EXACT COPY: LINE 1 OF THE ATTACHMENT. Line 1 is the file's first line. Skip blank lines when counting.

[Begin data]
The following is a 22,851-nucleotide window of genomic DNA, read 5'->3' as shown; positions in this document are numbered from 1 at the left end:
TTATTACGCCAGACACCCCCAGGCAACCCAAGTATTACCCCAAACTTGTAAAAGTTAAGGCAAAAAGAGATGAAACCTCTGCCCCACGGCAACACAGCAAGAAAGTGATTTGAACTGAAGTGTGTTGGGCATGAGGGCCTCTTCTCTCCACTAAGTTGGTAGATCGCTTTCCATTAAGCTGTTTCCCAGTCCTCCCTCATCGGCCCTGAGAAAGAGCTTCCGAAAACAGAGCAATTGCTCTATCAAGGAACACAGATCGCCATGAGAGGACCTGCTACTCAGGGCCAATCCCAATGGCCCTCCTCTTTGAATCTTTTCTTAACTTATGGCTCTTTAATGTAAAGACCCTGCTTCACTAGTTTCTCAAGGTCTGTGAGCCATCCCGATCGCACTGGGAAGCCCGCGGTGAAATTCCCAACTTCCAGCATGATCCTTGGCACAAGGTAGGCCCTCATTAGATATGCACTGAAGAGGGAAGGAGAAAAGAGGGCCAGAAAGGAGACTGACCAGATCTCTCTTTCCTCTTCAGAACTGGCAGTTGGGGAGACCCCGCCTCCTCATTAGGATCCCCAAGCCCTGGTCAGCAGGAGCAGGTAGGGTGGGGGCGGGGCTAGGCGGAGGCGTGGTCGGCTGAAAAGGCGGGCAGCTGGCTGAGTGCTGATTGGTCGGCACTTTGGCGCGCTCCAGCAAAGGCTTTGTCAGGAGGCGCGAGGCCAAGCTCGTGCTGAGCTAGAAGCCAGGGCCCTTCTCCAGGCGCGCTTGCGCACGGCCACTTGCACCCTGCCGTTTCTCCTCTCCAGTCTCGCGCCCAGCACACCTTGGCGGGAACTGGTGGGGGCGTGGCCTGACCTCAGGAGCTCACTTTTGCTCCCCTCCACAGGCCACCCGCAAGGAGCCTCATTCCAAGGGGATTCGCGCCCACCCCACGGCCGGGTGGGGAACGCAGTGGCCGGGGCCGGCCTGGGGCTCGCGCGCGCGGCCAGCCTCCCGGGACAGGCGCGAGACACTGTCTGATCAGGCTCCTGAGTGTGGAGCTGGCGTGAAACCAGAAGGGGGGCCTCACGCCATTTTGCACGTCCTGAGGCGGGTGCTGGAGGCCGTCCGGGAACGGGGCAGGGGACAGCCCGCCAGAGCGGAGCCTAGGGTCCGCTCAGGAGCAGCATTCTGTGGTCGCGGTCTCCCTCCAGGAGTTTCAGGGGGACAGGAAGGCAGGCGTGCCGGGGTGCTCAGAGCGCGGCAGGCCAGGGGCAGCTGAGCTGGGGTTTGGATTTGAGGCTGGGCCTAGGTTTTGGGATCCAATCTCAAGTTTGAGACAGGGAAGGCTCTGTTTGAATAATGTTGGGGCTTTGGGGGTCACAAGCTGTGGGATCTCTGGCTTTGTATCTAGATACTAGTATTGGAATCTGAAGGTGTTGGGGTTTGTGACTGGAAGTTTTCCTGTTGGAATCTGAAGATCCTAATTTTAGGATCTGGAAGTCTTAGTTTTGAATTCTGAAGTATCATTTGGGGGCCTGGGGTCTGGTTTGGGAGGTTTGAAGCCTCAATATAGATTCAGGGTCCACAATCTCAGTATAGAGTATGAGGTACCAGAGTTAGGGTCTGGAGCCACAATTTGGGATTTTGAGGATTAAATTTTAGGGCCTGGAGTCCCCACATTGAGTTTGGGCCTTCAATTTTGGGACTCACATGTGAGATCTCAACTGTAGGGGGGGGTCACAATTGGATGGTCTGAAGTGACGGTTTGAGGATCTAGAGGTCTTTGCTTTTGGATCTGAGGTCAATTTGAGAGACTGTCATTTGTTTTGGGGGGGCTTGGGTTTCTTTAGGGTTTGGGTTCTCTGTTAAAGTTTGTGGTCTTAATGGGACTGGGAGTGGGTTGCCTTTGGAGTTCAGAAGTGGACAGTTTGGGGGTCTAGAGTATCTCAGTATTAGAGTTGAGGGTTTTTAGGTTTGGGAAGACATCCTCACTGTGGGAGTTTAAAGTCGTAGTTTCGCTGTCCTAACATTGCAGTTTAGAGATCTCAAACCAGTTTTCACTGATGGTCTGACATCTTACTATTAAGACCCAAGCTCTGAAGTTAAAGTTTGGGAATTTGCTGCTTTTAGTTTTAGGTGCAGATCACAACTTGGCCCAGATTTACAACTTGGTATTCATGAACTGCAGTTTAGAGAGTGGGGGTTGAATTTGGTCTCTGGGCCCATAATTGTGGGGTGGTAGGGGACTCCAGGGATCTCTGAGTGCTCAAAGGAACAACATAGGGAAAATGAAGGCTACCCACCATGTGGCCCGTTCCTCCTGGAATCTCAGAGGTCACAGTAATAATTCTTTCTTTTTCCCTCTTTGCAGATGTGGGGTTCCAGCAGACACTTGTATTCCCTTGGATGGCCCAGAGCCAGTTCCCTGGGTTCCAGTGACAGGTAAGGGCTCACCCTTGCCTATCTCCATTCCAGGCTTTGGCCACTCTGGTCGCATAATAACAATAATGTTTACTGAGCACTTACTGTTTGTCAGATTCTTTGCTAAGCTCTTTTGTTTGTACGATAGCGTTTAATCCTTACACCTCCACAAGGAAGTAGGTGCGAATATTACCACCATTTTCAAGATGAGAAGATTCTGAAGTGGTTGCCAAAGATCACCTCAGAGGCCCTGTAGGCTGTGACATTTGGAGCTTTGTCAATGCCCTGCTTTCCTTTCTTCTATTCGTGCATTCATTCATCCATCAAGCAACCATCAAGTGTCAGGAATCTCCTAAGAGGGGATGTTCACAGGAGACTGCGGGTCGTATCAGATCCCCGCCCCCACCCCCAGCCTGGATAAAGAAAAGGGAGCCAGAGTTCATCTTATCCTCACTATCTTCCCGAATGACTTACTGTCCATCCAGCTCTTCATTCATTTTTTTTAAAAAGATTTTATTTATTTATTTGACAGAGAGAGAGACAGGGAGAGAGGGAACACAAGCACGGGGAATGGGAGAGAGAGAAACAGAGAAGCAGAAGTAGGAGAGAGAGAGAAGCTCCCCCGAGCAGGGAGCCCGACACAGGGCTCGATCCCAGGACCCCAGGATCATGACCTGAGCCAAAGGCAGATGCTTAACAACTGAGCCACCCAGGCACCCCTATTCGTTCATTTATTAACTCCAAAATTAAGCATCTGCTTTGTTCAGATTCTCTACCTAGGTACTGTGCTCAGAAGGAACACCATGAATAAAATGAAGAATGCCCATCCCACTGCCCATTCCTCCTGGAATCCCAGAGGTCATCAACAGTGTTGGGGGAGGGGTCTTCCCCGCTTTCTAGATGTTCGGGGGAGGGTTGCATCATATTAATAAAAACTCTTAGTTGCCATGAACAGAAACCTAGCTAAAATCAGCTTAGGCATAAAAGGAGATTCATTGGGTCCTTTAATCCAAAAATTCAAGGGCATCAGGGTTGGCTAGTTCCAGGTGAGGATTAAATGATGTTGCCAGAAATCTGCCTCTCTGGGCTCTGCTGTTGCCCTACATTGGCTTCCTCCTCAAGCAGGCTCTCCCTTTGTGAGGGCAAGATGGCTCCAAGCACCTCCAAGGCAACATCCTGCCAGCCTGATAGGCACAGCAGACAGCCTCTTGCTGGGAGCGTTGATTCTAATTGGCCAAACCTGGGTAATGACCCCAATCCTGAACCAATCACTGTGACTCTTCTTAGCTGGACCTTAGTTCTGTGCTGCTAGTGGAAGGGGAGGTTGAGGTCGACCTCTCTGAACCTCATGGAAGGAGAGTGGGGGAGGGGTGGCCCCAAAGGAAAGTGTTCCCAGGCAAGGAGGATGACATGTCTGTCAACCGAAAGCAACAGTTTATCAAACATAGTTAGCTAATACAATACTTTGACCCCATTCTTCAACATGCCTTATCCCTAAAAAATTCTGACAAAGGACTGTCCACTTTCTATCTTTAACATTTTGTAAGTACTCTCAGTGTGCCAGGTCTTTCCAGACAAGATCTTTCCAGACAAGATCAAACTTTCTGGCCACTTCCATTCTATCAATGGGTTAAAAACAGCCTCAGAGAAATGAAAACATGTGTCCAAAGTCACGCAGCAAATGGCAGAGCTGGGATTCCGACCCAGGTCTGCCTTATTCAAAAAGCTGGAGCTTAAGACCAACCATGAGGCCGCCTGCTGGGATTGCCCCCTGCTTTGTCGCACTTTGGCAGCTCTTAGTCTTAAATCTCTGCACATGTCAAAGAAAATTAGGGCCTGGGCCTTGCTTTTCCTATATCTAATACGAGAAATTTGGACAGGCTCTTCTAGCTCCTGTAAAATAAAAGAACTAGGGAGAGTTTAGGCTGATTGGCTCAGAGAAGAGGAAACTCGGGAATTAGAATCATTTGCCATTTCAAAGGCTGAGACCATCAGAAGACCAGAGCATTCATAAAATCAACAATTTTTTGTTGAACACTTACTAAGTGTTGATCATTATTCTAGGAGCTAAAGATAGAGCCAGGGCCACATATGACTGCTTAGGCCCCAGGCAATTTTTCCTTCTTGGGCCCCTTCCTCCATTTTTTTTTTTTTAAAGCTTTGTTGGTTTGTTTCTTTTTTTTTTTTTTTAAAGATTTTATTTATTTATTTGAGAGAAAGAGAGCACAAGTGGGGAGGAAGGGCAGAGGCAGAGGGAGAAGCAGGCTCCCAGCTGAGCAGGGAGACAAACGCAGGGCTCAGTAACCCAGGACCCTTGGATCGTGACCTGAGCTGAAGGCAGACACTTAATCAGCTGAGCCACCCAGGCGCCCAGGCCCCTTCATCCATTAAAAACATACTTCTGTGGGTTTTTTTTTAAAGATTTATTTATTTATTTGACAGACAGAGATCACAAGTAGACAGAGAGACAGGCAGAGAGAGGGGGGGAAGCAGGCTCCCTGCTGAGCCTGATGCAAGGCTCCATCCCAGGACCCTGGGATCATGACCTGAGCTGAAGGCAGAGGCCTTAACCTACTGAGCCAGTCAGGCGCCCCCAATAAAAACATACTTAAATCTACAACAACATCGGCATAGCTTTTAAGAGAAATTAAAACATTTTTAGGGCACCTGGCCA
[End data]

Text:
The following is a 22,851-nucleotide window of genomic DNA, read 5'->3' as shown; positions in this document are numbered from 1 at the left end: